Setback For India, Afghan Government Asks Pakistan To Negotiate With Taliban

Can Pakistan get the Taliban to the negotiating table with the Afghan Government who have been strongly backed by India and the US? Pakistan Foreign Minister Shah Mehmood Qureshi assured high-level delegates from Kabul that bloodshed in the country will end and peace talks with Taliban will start.

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The assurance came amid reports that the Afghan Taliban cancelled planned talks with US officials in Qatar, scheduled for this week, over Washington’s insistence for the participation of Afghan government.

Pakistan and other stakeholders have been making efforts in recent weeks to persuade the Taliban leadership to include Afghan government officials in the ongoing peace talks. The insurgents have also called off the follow-up of Abu Dhabi talks to be hosted by Saudi Arabia.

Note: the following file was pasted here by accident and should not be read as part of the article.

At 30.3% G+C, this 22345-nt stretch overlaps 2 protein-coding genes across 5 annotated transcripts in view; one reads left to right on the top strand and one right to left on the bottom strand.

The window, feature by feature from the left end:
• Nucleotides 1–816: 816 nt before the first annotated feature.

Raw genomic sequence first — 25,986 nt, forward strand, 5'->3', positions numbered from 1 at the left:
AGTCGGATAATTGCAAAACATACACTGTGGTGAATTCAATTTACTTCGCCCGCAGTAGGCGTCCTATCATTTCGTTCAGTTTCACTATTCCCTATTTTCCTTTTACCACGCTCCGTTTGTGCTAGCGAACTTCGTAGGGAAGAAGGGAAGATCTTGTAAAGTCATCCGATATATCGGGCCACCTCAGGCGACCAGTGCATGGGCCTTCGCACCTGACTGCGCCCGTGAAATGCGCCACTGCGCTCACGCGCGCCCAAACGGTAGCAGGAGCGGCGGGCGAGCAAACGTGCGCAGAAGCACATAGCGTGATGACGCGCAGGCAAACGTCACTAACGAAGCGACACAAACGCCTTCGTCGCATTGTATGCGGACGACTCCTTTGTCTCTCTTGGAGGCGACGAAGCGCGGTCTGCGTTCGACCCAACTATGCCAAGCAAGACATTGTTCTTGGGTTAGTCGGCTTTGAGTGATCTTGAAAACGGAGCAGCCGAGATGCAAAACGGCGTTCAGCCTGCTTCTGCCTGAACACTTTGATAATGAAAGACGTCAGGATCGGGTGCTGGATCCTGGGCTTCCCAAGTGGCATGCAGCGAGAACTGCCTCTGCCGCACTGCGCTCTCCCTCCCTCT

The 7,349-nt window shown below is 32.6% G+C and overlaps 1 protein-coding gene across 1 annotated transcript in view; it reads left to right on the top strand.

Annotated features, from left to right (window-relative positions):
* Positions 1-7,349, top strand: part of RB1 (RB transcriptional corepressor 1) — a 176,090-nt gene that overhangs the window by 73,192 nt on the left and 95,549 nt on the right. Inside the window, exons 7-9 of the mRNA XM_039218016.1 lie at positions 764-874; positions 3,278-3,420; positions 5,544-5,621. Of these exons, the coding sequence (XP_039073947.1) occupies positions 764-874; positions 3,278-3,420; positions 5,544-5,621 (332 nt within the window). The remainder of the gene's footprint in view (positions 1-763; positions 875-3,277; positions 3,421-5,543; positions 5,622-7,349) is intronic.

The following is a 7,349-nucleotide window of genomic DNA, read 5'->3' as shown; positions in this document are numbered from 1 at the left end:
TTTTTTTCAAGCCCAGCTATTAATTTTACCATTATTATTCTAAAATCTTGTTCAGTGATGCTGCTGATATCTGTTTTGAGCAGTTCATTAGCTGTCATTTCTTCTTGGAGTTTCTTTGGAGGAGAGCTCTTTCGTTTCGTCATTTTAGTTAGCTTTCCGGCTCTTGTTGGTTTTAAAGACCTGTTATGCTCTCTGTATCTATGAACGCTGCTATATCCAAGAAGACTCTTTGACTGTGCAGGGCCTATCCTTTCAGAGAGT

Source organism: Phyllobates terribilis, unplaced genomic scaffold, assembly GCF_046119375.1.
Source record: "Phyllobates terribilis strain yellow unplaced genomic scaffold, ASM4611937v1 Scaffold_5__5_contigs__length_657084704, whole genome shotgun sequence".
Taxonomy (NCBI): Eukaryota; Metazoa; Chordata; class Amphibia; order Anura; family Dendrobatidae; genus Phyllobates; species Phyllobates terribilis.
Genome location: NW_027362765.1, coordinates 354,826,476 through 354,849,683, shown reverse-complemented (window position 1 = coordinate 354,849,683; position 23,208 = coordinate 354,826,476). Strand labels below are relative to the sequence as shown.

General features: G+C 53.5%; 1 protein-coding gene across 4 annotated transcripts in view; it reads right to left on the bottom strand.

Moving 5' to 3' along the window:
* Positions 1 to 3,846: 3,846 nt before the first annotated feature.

The hardline stance taken by the Taliban is one of the major reasons behind the visit of Mohammad Umer Daudzai, the Afghan President’s Special Envoy for Regional Consensus for Afghan Peace, to Pakistan.

He is touring Islamabad with the hope that Pakistan will use influence to convince the Taliban for holding talks with the Afghan Government. The Taliban have repeatedly rejected such offers, insisting that they would not talk to the “puppet government” in Kabul.

Officials familiar with the closed-door meeting confirmed that bringing the Taliban to the negotiating table with the Afghan government was the main talking point. Qureshi, according to the officials, briefed President Ghani’s senior aide about the talks in Abu Dhabi and also the future course of action. The talks in Abu Dhabi were brokered by Pakistan and also attended by US special envoy Zalmay Khalilzad and representatives from Saudi Arabia and the UAE.

For the first time, the Taliban have the representation of their military and political wings at the talks, raising hopes of a possible peace deal. But the insurgents’ refusal not to engage with the Afghan government appears to be a major stumbling block in the way of any forward movement.

More News at EurAsian Times